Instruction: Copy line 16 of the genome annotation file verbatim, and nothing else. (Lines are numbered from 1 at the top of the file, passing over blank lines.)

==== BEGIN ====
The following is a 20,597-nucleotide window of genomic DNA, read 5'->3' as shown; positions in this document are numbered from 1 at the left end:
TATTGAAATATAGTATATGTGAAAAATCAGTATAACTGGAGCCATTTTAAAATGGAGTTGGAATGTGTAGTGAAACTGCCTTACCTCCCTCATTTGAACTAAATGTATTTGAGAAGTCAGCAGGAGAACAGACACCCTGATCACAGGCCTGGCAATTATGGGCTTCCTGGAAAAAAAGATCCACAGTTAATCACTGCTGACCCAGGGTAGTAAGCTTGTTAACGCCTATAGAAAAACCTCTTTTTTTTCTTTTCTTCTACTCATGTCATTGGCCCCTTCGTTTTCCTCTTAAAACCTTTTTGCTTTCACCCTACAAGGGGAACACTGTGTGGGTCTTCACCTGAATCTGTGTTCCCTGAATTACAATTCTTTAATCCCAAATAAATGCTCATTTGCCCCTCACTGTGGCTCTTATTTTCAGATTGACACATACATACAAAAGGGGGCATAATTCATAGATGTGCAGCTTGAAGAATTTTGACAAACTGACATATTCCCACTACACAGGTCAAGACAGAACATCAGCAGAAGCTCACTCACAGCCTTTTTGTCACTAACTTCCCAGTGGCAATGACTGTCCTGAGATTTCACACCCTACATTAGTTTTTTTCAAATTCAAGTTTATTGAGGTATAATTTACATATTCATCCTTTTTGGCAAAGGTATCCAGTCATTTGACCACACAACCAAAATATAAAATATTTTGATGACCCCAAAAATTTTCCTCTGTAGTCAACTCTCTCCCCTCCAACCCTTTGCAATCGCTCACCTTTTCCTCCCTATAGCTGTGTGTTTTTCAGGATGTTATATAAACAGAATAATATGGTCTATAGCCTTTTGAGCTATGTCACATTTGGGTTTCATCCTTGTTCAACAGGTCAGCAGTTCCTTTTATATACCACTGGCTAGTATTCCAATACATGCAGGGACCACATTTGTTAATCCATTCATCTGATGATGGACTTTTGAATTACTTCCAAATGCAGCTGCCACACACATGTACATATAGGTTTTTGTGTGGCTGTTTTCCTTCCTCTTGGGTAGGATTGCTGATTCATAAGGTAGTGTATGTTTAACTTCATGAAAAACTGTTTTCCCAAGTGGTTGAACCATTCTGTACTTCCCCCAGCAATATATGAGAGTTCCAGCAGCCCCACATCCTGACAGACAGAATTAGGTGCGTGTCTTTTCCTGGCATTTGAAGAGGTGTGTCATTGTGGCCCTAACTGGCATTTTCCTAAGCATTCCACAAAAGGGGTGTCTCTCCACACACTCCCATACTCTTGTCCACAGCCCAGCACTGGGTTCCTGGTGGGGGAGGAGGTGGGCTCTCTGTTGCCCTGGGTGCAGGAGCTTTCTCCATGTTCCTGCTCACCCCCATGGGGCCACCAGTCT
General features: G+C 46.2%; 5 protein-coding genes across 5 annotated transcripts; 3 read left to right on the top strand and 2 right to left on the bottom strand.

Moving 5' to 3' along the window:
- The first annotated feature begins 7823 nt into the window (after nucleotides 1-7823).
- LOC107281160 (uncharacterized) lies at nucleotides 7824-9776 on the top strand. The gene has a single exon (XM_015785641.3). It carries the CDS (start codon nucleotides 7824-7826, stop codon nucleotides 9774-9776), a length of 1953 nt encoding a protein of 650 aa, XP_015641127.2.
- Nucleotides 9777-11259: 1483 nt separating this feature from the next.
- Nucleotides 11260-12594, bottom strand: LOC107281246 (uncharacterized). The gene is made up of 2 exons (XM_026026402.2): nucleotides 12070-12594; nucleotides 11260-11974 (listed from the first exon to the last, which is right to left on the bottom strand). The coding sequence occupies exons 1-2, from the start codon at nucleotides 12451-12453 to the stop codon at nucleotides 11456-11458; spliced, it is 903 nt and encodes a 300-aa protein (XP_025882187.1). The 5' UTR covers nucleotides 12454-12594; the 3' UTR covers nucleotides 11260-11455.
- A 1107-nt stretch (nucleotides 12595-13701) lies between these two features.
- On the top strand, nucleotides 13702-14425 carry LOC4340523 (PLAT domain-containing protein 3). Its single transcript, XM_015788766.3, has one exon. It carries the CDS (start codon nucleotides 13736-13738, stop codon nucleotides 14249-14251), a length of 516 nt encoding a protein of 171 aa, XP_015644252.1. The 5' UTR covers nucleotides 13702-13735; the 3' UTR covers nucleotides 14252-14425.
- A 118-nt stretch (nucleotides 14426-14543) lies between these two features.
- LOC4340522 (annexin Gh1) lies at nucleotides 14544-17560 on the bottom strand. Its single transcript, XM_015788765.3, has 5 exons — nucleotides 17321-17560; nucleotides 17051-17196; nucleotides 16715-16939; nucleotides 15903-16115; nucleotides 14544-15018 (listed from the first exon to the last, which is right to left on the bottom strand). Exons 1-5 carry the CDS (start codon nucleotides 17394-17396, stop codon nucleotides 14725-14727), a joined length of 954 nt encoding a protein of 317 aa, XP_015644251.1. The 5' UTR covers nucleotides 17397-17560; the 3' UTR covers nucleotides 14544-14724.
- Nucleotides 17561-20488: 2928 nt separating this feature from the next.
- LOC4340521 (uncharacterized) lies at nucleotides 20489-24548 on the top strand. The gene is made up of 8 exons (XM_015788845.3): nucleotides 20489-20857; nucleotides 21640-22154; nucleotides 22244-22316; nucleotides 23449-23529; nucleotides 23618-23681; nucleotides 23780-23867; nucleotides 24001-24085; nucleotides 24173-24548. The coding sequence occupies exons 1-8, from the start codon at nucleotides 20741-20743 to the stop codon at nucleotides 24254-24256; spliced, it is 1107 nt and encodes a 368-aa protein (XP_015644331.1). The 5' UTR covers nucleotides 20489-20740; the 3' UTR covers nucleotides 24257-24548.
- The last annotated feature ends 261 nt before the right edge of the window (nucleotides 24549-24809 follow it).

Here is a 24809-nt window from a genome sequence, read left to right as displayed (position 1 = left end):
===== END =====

Here is a 24809-nt window from a genome sequence, read left to right as displayed (position 1 = left end):